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Yes, you can do this with just NPN transistors. 60mV is small, but probably enough. Resistor values will depend on your voltage source, but try this:

schematic

simulate this circuit – Schematic created using CircuitLab

In normal conditions, R1 and R2 set Base voltage about 0.57V - not quite enough to conduct. Adding 30mV gets you 0.6V. With no Emitter resistor, you should get a decent current through R3.

You can also look at "super alpha" designs for very high gain. One example is here

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    \$\begingroup\$ @ Alan Campbell: if you have a chance, why don't you try breadboarding this? After you have replaced the LED and transistor because they burned up, maybe you can come up with something different. Please note: I'm not trying to be sarcastic or mean. It's just that what you have drawn can't possibly work and it's not fair to the original poster to suggest your circuit. Please also note that I'm not down-voting your answer - I'd genuinely like you to have a look at it and improve it. \$\endgroup\$ – Dwayne Reid Mar 1 '15 at 1:13
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    \$\begingroup\$ You're right - I wish I had a breadboard. I'd also like to re-design the base bias [as it stands, the diode has it turned on hard]. \$\endgroup\$ – Alan Campbell Mar 1 '15 at 9:01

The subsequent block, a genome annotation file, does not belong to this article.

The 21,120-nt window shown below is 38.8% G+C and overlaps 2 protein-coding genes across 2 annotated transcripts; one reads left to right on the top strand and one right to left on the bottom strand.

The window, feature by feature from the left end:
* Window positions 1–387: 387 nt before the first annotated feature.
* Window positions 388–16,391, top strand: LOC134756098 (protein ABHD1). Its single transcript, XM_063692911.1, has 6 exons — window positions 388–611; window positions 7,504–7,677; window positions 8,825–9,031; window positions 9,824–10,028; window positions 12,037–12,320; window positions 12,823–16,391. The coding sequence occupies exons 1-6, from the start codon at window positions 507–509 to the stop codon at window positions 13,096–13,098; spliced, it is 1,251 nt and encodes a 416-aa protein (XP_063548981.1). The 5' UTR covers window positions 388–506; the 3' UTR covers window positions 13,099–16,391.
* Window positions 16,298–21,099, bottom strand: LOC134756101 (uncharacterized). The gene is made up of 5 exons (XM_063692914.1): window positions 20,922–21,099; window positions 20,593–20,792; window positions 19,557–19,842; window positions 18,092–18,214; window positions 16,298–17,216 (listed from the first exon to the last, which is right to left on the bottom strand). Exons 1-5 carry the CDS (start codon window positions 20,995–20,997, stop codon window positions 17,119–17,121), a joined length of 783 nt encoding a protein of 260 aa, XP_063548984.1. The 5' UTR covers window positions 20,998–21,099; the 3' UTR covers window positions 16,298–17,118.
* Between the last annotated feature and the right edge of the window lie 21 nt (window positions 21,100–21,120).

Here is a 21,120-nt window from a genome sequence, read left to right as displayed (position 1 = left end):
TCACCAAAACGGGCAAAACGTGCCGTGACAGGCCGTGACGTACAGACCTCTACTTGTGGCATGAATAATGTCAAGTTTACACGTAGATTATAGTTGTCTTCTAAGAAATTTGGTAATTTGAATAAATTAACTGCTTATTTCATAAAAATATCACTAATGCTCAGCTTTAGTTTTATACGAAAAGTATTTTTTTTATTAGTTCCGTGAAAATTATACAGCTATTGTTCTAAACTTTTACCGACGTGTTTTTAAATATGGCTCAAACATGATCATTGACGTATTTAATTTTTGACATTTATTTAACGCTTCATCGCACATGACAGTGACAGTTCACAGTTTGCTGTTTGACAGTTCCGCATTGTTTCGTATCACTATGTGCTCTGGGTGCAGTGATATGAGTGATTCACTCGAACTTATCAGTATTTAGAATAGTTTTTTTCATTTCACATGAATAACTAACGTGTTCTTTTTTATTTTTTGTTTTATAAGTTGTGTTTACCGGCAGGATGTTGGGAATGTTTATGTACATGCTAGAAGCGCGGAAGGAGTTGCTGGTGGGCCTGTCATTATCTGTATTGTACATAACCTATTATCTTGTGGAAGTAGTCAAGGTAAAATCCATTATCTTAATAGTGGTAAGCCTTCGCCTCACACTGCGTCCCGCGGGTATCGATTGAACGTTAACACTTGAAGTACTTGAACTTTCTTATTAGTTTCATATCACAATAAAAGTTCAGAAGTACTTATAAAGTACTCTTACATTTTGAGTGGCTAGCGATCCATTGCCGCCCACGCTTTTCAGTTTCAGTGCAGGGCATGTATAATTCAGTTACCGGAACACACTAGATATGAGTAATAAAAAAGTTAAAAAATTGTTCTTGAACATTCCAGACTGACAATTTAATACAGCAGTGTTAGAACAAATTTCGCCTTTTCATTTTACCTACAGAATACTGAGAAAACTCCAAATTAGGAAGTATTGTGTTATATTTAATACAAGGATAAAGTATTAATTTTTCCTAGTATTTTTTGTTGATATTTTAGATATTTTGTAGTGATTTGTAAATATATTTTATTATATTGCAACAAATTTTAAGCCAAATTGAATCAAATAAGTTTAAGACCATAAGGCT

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I've come up with something that might work. You will need to breadboard it and see.

schematic

simulate this circuit – Schematic created using CircuitLab

Q1 & Q2 need to be identical transistors, preferably from the same batch. They should also be touching each other if possible so that they are at exactly the same temperature.

Cover D1 and adjust R1 so that the output LED (D2) goes out. Then shine light at D1 and see if D2 lights up.

No guarantees that this works but it should. I'm not anywhere near my lab bench, so I can't try it myself.

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    \$\begingroup\$ Q3 is PNP. OP requests NPN only. \$\endgroup\$ – Alan Campbell Mar 1 '15 at 9:01
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If you really want to use an LED (not good but cheap) you should probably use it as a current device and make a one op-amp current-to-voltage converter. Very simple and the output would be linear. Use a TL061 for its low cost and its low bias current which might be important depending on the amount of current the LED puts out. Do not use a TI brand TLO61 which has given me problems in years past.

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  • \$\begingroup\$ OP said he doesn't want to use an op amp... \$\endgroup\$ – Null Mar 1 '15 at 1:20
  • \$\begingroup\$ bad choice on his part \$\endgroup\$ – user68868 Mar 1 '15 at 2:15